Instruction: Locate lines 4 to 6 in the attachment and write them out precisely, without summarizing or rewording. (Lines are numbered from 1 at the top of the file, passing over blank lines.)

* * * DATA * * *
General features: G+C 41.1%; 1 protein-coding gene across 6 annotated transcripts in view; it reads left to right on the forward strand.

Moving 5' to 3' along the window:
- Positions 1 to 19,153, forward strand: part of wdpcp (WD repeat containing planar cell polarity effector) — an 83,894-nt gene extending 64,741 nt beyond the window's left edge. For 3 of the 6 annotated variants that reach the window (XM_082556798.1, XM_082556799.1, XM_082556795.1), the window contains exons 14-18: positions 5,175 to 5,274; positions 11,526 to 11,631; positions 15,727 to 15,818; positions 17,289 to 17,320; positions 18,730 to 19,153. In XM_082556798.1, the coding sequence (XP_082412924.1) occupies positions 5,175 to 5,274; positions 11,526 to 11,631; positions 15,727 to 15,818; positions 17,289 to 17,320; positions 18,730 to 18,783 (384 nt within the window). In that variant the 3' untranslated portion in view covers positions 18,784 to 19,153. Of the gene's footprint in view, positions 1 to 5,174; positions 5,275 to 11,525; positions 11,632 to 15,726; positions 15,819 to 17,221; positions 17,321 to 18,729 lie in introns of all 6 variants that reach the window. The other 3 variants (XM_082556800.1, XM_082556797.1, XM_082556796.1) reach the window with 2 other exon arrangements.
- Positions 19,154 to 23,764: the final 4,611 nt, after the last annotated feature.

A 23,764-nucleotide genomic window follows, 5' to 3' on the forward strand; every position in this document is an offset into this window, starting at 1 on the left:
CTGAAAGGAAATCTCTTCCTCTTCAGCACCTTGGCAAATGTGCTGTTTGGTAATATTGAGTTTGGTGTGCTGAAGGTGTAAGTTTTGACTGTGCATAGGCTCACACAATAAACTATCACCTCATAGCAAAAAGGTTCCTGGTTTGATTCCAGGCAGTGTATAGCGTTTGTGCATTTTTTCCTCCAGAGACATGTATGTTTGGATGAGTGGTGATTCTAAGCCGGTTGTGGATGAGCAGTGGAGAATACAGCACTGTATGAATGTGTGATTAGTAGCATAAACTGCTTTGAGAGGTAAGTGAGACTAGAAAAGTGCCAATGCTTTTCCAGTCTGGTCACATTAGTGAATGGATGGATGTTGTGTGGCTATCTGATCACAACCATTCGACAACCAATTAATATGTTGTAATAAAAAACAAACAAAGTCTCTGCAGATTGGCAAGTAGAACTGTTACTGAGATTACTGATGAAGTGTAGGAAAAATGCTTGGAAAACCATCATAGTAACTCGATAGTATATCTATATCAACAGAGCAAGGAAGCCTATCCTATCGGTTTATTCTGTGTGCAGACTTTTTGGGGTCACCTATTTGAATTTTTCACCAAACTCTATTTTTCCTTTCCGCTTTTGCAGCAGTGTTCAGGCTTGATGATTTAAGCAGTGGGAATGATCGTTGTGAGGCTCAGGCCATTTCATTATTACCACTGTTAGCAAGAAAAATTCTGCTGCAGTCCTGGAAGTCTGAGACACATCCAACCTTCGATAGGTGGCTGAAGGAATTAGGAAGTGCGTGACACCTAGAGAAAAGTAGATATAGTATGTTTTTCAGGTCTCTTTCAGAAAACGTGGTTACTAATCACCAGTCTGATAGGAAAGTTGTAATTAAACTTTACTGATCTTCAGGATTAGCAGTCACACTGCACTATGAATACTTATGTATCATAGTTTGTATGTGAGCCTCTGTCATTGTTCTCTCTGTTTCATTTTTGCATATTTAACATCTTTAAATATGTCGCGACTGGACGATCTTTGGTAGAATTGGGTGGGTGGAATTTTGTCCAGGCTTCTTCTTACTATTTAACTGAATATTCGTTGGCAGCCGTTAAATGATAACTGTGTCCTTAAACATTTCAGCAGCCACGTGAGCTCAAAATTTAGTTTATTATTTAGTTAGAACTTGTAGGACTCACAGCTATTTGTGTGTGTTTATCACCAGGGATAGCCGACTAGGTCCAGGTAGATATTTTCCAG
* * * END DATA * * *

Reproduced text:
- Positions 19,154 to 23,764: the final 4,611 nt, after the last annotated feature.

A 23,764-nucleotide genomic window follows, 5' to 3' on the forward strand; every position in this document is an offset into this window, starting at 1 on the left:
CTGAAAGGAAATCTCTTCCTCTTCAGCACCTTGGCAAATGTGCTGTTTGGTAATATTGAGTTTGGTGTGCTGAAGGTGTAAGTTTTGACTGTGCATAGGCTCACACAATAAACTATCACCTCATAGCAAAAAGGTTCCTGGTTTGATTCCAGGCAGTGTATAGCGTTTGTGCATTTTTTCCTCCAGAGACATGTATGTTTGGATGAGTGGTGATTCTAAGCCGGTTGTGGATGAGCAGTGGAGAATACAGCACTGTATGAATGTGTGATTAGTAGCATAAACTGCTTTGAGAGGTAAGTGAGACTAGAAAAGTGCCAATGCTTTTCCAGTCTGGTCACATTAGTGAATGGATGGATGTTGTGTGGCTATCTGATCACAACCATTCGACAACCAATTAATATGTTGTAATAAAAAACAAACAAAGTCTCTGCAGATTGGCAAGTAGAACTGTTACTGAGATTACTGATGAAGTGTAGGAAAAATGCTTGGAAAACCATCATAGTAACTCGATAGTATATCTATATCAACAGAGCAAGGAAGCCTATCCTATCGGTTTATTCTGTGTGCAGACTTTTTGGGGTCACCTATTTGAATTTTTCACCAAACTCTATTTTTCCTTTCCGCTTTTGCAGCAGTGTTCAGGCTTGATGATTTAAGCAGTGGGAATGATCGTTGTGAGGCTCAGGCCATTTCATTATTACCACTGTTAGCAAGAAAAATTCTGCTGCAGTCCTGGAAGTCTGAGACACATCCAACCTTCGATAGGTGGCTGAAGGAATTAGGAAGTGCGTGACACCTAGAGAAAAGTAGATATAGTATGTTTTTCAGGTCTCTTTCAGAAAACGTGGTTACTAATCACCAGTCTGATAGGAAAGTTGTAATTAAACTTTACTGATCTTCAGGATTAGCAGTCACACTGCACTATGAATACTTATGTATCATAGTTTGTATGTGAGCCTCTGTCATTGTTCTCTCTGTTTCATTTTTGCATATTTAACATCTTTAAATATGTCGCGACTGGACGATCTTTGGTAGAATTGGGTGGGTGGAATTTTGTCCAGGCTTCTTCTTACTATTTAACTGAATATTCGTTGGCAGCCGTTAAATGATAACTGTGTCCTTAAACATTTCAGCAGCCACGTGAGCTCAAAATTTAGTTTATTATTTAGTTAGAACTTGTAGGACTCACAGCTATTTGTGTGTGTTTATCACCAGGGATAGCCGACTAGGTCCAGGTAGATATTTTCCAG